Post by:**adwsystems** on **Mar 30, 2018, 07:24 pm**

Post by:

If the ADC outputs 0 counts for 0V, at what voltage does it output 1 count? (given Vref=5V and a 10 bit ADC)

Title: **Re: Dividing by 1023 or 1024? The final verdict on analogRead**

Post by:**Coding Badly** on **Mar 30, 2018, 07:41 pm**

Post by:

If the ADC outputs 0 counts for 0V...Incorrect. Given that is the assumption for the question there is no point trying to answer.

An ideal successive approximation analog-to-digital converter ("the ADC") outputs 0 for an input voltage range.

Quote

...at what voltage does it output 1 count?Over what range does the ADC output 1? Is that what you meant to ask?

Title: **Re: Dividing by 1023 or 1024? The final verdict on analogRead**

Post by:**adwsystems** on **Mar 30, 2018, 07:50 pm**

Post by:

Not at all. I meant to ask what I asked. Perhaps more a more explicit question. What is the lowest voltage (in microvolts) that will produce an output of 1 count from the ADC?

P.S. Based on the project work last night, an Arduino UNO ADC outputs 0 count when the ADC input is connected to 0V (ground), I'm not sure how that can be incorrect.

P.S. Based on the project work last night, an Arduino UNO ADC outputs 0 count when the ADC input is connected to 0V (ground), I'm not sure how that can be incorrect.

Title: **Re: Dividing by 1023 or 1024? The final verdict on analogRead**

Post by:**Robin2** on **Mar 30, 2018, 07:59 pm**

Post by:

What is the lowest voltage (in microvolts) that will produce an output of 1 count from the ADC?The width of each "box" will be 5v / 1023 (or 5v / 1024 - take your pick)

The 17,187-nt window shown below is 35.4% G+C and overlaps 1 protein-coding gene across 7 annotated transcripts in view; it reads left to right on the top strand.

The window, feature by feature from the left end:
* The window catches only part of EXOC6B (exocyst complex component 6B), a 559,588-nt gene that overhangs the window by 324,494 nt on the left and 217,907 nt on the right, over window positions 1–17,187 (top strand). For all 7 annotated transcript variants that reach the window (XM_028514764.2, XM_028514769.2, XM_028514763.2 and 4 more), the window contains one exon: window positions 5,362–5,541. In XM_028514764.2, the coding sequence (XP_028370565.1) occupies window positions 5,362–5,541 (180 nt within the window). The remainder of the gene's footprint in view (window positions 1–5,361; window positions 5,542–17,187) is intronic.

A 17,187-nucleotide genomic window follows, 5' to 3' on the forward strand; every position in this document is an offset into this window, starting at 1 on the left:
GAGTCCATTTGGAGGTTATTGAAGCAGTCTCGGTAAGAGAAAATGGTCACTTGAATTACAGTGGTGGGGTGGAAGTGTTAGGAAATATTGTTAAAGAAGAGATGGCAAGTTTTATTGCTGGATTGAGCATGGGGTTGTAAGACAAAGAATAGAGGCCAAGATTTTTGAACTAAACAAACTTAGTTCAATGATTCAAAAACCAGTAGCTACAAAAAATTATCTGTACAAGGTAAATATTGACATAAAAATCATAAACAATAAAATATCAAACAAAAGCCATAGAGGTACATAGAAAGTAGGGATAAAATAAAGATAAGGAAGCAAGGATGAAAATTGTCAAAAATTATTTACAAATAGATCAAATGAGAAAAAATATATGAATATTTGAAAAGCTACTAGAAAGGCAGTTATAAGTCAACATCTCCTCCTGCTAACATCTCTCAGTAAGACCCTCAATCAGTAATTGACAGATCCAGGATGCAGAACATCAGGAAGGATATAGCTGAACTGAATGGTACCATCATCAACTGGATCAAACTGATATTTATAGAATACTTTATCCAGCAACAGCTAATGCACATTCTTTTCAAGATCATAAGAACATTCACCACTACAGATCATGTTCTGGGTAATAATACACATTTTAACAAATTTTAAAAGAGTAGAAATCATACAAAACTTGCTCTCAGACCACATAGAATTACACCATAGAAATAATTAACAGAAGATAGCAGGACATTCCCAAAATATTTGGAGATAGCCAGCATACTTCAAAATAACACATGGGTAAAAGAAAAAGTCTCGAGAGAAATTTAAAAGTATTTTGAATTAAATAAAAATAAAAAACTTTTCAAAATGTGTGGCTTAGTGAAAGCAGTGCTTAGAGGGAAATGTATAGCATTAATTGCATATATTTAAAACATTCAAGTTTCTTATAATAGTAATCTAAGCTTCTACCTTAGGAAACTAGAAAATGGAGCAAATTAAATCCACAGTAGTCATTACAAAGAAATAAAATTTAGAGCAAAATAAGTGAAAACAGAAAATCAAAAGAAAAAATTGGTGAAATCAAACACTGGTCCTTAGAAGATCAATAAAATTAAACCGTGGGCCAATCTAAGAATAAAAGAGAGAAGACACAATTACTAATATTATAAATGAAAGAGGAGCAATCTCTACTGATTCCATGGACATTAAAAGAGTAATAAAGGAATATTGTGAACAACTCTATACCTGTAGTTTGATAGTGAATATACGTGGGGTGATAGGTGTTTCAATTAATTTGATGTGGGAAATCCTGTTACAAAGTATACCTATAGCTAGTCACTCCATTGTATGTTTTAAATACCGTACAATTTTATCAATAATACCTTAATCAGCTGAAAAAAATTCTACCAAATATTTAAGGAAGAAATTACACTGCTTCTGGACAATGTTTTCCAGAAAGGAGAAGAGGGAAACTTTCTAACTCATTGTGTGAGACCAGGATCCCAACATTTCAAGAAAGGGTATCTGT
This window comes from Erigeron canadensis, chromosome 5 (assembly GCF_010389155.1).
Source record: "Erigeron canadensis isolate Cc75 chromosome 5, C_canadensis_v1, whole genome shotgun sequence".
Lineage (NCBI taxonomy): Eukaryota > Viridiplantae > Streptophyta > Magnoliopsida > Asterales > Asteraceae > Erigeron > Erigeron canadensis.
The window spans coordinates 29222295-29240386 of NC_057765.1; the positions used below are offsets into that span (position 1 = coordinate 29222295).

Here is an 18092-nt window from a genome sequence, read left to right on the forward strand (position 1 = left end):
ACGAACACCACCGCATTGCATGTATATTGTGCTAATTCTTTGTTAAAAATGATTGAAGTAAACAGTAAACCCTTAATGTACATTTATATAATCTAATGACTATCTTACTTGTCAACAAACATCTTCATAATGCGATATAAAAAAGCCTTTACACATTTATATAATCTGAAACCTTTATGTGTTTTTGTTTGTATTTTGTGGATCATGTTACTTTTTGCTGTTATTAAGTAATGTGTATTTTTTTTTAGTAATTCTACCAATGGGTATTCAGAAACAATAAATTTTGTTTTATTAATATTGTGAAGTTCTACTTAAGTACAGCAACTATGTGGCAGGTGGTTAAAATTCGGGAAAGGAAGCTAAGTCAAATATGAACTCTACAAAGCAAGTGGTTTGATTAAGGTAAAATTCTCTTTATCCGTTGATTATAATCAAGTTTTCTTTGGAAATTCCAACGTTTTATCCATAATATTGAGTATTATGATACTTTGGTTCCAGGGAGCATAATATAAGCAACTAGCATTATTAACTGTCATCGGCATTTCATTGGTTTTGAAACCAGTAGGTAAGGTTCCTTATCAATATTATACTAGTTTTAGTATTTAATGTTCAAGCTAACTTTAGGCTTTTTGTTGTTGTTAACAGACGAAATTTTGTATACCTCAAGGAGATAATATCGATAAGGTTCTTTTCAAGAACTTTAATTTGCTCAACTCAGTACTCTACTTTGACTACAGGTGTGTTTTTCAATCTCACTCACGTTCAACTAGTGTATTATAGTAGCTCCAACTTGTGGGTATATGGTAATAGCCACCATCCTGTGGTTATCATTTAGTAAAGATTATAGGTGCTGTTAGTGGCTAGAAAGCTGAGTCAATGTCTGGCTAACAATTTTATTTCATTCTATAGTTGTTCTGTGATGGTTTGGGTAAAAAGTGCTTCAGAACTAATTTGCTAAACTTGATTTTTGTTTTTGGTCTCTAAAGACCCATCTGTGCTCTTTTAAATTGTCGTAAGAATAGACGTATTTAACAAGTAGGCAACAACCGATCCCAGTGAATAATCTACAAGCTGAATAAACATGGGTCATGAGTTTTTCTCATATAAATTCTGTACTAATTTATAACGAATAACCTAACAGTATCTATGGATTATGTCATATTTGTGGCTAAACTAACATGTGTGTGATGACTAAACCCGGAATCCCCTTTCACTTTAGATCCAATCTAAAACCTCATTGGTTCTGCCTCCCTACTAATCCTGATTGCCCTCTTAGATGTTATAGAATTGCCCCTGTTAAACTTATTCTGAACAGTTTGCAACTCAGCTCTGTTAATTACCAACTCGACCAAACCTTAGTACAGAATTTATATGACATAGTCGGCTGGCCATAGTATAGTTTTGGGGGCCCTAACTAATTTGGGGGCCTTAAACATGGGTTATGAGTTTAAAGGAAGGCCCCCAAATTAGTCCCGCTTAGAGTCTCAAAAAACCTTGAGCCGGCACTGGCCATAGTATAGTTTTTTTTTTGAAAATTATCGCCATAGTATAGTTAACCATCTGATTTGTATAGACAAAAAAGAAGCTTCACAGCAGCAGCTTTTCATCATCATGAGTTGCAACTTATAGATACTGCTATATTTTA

So if the bottom point is 0v the next point will be 4.44876 millivolts. And the change-over point should be half of that. Give or take.

...R

Title: **Re: Dividing by 1023 or 1024? The final verdict on analogRead**

Post by:**adwsystems** on **Mar 30, 2018, 08:16 pm**

Post by:

What would happen if a series if statements was written to do the conversion from A to D.

If (0 <= Vin < 2.441) then output = 0

If (2.441 <= Vin < 7.323) then output = 1

...

If (4997.559 <= Vin < 5) then output =1023

There are 1024 possible values.

But does 5/1023 or 5/1024 result in the same list of values the if statements would need?

I am using thresholds of 5/1024 in the if statements, only because I have not refreshed my memory on the internals of ADCs to know what the actual (correct?) threshold is.

For someone with the right equipment and environment (I used to have access at a previous job but don't now or in my basement), should be able to ramp the microvolt input into the ADC and see when it changes over. Is it at 1/2 of 4.88768 or at 1/2 of 4.88281?

If (0 <= Vin < 2.441) then output = 0

If (2.441 <= Vin < 7.323) then output = 1

...

If (4997.559 <= Vin < 5) then output =1023

There are 1024 possible values.

But does 5/1023 or 5/1024 result in the same list of values the if statements would need?

I am using thresholds of 5/1024 in the if statements, only because I have not refreshed my memory on the internals of ADCs to know what the actual (correct?) threshold is.

For someone with the right equipment and environment (I used to have access at a previous job but don't now or in my basement), should be able to ramp the microvolt input into the ADC and see when it changes over. Is it at 1/2 of 4.88768 or at 1/2 of 4.88281?

Title: **Re: Dividing by 1023 or 1024? The final verdict on analogRead**

Post by:**Coding Badly** on **Mar 30, 2018, 08:37 pm**

Post by:

The width of each "box" will be 5v / 1023 (or 5v / 1024 - take your pick)There is no "take your pick". By design the cutoff points for the buckets are Vref / (2^bits). That is just the way a successive approximation converter works.

Title: **Re: Dividing by 1023 or 1024? The final verdict on analogRead**

Post by:**adwsystems** on **Mar 30, 2018, 08:44 pm**

Post by:

Is there agreement that from 0 to (Vref / (2^bits)) / 2 the output is 0 and the output changes to a 1 at (Vref / (2^bits)) / 2 + 1uV? Or does the output change to 1 at Vref / (2^bits) + 1uV